A Paradox: A Smart city requires smart citizens and smart planners. And nowhere in the world will you find a smart city. I have only heard of efficient cities. If you change and tweak the definition and content of “smart city”, you will find smart cities everywhere.
A thought on the Reservation et al
On social media there has been a lot discussion on the present Reservation issue. There are those who stress on the criteria of ‘backwardness’ ‘deprivation’ as a condition for reservation among Scheduled Tribes but not on the size of population, I think this will not stand, since it leads to the sub-categorization of Schedule Tribes on the basis of the yardstick of backwardness, deprivation.
The moment you address backwardness and deprivation, you have to take into account the measurement/criteria of ‘relative backwardness’ within a tribe. We know that among any group of Schedule Tribes there are creamy layers with high disposable income and easy access to resources and there are those who are deprives/ backward. There are also regions within the territory of a Schedules Tribe, which are backward and under-developed if we use the yardstick of development.
If we bring the criteria of backwardness, deprivation index for Reservation we are opening a Pandora’s box. One of the probabilities is of income tax being levied or a system in the line of Public Distribution System being worked out. If backwardness and deprivation will be the criteria for Reservations, this will lead to the sub-categorization of the term Scheduled Tribe. If that is the case, the issue of sub-categorization of the Scheduled Tribes has to go to the Parliament before any policy of sub-categorization of such Scheduled Tribe is initiated in the States.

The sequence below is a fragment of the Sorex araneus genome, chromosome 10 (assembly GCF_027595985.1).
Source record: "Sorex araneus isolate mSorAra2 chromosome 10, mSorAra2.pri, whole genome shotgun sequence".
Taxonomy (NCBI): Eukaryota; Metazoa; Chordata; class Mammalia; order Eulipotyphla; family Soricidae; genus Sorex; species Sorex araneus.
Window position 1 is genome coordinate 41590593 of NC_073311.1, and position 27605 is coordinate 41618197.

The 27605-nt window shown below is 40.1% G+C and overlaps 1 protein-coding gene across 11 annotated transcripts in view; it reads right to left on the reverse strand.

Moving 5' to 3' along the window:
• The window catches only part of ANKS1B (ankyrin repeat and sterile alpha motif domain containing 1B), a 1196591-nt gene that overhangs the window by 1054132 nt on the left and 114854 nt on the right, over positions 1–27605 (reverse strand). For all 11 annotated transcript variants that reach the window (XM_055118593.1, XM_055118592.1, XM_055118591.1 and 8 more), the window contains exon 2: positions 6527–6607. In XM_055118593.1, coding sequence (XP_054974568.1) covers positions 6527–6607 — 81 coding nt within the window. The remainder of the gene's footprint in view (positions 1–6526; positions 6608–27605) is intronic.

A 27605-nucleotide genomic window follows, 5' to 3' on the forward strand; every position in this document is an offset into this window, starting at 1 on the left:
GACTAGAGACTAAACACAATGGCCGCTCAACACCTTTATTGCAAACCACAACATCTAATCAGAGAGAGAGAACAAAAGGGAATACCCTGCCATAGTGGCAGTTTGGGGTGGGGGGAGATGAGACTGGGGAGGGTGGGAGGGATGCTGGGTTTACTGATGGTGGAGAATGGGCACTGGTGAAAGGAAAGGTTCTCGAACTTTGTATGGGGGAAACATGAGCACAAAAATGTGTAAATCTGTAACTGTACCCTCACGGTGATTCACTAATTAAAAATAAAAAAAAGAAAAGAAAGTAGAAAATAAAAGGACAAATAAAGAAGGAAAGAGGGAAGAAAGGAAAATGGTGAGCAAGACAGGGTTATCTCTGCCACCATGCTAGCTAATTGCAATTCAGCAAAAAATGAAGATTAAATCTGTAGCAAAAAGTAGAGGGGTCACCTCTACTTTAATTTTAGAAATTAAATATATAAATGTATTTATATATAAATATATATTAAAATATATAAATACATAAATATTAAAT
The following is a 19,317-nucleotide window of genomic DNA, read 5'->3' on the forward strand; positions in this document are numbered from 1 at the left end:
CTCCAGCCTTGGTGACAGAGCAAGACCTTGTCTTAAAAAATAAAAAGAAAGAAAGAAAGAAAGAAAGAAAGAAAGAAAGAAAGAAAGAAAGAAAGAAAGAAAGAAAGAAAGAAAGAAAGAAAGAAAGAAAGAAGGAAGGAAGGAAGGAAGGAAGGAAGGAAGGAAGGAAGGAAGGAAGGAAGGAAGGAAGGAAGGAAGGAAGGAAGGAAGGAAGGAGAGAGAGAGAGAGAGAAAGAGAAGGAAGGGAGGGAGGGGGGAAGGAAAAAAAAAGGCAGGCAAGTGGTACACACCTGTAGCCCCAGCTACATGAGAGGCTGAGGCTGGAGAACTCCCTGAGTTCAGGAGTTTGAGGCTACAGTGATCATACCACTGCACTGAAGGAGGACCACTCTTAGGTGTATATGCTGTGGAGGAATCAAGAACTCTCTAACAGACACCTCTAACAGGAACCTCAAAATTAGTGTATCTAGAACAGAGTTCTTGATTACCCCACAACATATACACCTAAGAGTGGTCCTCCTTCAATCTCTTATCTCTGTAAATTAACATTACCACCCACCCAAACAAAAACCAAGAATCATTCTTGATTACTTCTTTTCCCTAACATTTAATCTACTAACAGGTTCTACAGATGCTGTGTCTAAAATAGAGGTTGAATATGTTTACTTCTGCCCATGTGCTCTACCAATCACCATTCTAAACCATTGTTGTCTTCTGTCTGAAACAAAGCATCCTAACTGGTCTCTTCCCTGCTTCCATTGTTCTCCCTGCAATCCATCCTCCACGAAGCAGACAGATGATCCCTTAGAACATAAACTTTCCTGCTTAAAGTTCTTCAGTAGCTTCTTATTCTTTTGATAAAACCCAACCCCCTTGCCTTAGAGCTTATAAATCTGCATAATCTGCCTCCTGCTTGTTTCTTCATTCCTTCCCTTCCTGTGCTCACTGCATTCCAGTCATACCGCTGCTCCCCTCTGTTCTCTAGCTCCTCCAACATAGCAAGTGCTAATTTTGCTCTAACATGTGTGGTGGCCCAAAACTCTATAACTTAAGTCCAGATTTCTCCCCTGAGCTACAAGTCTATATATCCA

If we use the criteria of ‘Backwardness and Deprivation,’ we must also understand that population size is also a factor of backwardness. A large population that depends on small amount of resources (allocation) will result in some section of that population being deprived thereby intensifying backwardness. We know about this when we look into the dynamic relationship between population and resources. We must therefore ask and interrogate what are the causes of backwardness, despite the large amount of central schemes/funds which have been disbursed in the State. Where have all the resources gone? What about the capital assets and resources? Who controls and exploits them?
Reservation is not the cause of backwardness or underdevelopment; it is also not the only solution to backwardness. As a State we need to address the efficient use of resources/endowments and rigorous intensive investment in capacity building. Creating locales of reasonable self-reliant economies must be the trajectory. To address these, we don’t need any arm-chair, paper based, PowerPoint aficionado consultants that have no depth on the dynamics of locational, historical, ecological, geographical, psychological, sociological, economic and political peculiarities and extremities (outlying extreme variables)
The wisdom lies with the people and their geographical surroundings. They just need an honest, on the field, helping hand to guide them. Development is an affair of daily interaction with the object and subject we wish to mould and sustain ourselves. We learn about this from small advanced nations with limited resources.
After all, development is also a social process not only a political-economic one.